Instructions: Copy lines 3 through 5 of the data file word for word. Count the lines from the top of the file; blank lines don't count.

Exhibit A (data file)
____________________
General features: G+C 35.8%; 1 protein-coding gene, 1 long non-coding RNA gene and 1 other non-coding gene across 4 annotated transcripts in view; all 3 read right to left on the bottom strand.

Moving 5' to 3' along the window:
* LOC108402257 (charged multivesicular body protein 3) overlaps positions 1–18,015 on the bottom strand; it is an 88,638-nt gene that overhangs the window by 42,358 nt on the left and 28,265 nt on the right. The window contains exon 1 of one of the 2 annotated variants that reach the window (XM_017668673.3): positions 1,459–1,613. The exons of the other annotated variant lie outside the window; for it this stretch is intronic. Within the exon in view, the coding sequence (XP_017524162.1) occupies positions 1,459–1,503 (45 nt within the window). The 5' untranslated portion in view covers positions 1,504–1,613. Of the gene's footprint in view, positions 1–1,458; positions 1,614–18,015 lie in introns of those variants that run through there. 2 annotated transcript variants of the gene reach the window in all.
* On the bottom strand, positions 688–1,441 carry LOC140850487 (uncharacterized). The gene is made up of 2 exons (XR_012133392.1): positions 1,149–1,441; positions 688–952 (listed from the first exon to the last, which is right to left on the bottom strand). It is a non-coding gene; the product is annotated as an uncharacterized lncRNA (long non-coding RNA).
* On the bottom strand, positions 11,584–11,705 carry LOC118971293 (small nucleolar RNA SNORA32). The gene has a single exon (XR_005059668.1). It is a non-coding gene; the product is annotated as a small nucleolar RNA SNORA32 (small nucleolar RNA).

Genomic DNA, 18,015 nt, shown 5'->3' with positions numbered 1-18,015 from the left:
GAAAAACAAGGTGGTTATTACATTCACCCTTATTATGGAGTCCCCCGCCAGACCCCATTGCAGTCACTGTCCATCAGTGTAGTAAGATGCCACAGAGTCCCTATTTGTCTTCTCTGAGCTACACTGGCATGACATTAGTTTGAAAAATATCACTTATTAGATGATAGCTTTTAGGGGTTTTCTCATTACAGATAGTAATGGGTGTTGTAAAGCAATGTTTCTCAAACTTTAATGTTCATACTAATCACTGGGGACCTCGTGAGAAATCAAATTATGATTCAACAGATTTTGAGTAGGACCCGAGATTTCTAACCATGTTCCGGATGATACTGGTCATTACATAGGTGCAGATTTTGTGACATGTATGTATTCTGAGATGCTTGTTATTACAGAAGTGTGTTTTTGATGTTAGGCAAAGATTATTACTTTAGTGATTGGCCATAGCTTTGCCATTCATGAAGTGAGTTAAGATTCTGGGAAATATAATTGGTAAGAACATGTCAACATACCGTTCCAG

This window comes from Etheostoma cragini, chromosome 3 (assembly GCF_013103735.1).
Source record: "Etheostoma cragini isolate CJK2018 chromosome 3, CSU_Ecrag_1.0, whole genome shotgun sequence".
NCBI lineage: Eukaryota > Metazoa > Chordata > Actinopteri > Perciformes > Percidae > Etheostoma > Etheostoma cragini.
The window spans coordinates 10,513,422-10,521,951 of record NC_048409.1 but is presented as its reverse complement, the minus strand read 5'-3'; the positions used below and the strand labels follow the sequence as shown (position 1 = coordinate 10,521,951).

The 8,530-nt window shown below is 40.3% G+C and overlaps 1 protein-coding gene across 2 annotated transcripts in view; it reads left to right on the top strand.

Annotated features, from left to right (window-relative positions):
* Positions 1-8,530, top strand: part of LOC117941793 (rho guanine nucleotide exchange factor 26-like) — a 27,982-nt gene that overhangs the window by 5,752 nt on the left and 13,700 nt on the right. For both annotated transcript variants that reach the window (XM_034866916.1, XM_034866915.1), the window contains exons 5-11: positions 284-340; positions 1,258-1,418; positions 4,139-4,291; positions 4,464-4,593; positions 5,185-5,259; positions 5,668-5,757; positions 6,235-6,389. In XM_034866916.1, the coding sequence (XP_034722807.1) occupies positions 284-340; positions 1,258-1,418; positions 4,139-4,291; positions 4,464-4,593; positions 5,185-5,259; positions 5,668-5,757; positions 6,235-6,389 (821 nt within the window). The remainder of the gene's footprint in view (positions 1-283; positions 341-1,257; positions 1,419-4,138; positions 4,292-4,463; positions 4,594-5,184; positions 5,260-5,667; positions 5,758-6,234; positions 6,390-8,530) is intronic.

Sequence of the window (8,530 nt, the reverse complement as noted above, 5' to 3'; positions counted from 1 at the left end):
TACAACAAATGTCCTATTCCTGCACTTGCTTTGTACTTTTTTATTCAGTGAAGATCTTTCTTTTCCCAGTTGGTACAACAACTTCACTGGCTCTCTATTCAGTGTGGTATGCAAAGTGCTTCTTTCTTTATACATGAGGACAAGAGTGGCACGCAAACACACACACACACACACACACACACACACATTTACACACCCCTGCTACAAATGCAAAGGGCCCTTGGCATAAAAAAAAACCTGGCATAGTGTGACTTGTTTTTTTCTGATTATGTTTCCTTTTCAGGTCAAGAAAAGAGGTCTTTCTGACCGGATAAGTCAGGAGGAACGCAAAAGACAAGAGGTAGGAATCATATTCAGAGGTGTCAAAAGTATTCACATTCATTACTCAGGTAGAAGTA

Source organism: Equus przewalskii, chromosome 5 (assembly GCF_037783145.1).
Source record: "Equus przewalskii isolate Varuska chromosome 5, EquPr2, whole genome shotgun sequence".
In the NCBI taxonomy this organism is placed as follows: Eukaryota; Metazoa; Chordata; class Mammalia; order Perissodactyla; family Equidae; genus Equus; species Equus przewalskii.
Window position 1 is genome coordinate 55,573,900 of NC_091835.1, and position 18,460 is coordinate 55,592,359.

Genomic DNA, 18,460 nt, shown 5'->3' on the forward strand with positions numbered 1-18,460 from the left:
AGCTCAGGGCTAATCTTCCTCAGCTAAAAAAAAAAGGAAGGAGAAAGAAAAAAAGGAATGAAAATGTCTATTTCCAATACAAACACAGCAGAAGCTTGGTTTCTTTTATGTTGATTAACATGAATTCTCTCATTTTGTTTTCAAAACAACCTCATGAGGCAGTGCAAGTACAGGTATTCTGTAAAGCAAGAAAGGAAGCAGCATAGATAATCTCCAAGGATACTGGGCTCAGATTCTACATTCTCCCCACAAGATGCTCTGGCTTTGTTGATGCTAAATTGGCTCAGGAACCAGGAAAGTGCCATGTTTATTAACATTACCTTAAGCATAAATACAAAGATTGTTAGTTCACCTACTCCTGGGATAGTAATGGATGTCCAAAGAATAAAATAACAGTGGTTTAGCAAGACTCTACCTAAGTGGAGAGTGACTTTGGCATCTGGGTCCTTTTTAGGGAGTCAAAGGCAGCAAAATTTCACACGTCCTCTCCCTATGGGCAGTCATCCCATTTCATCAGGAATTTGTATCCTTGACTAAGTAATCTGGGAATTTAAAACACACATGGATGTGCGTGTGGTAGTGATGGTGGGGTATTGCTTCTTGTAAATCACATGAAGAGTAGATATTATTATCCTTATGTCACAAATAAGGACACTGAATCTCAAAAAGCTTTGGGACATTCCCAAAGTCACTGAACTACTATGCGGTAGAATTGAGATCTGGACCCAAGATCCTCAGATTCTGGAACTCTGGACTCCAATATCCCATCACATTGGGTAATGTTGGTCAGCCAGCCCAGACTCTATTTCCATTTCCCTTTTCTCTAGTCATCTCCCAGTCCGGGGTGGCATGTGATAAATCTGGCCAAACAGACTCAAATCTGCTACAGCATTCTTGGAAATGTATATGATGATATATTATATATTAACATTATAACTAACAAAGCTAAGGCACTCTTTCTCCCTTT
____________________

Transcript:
* LOC108402257 (charged multivesicular body protein 3) overlaps positions 1–18,015 on the bottom strand; it is an 88,638-nt gene that overhangs the window by 42,358 nt on the left and 28,265 nt on the right. The window contains exon 1 of one of the 2 annotated variants that reach the window (XM_017668673.3): positions 1,459–1,613. The exons of the other annotated variant lie outside the window; for it this stretch is intronic. Within the exon in view, the coding sequence (XP_017524162.1) occupies positions 1,459–1,503 (45 nt within the window). The 5' untranslated portion in view covers positions 1,504–1,613. Of the gene's footprint in view, positions 1–1,458; positions 1,614–18,015 lie in introns of those variants that run through there. 2 annotated transcript variants of the gene reach the window in all.
* On the bottom strand, positions 688–1,441 carry LOC140850487 (uncharacterized). The gene is made up of 2 exons (XR_012133392.1): positions 1,149–1,441; positions 688–952 (listed from the first exon to the last, which is right to left on the bottom strand). It is a non-coding gene; the product is annotated as an uncharacterized lncRNA (long non-coding RNA).
* On the bottom strand, positions 11,584–11,705 carry LOC118971293 (small nucleolar RNA SNORA32). The gene has a single exon (XR_005059668.1). It is a non-coding gene; the product is annotated as a small nucleolar RNA SNORA32 (small nucleolar RNA).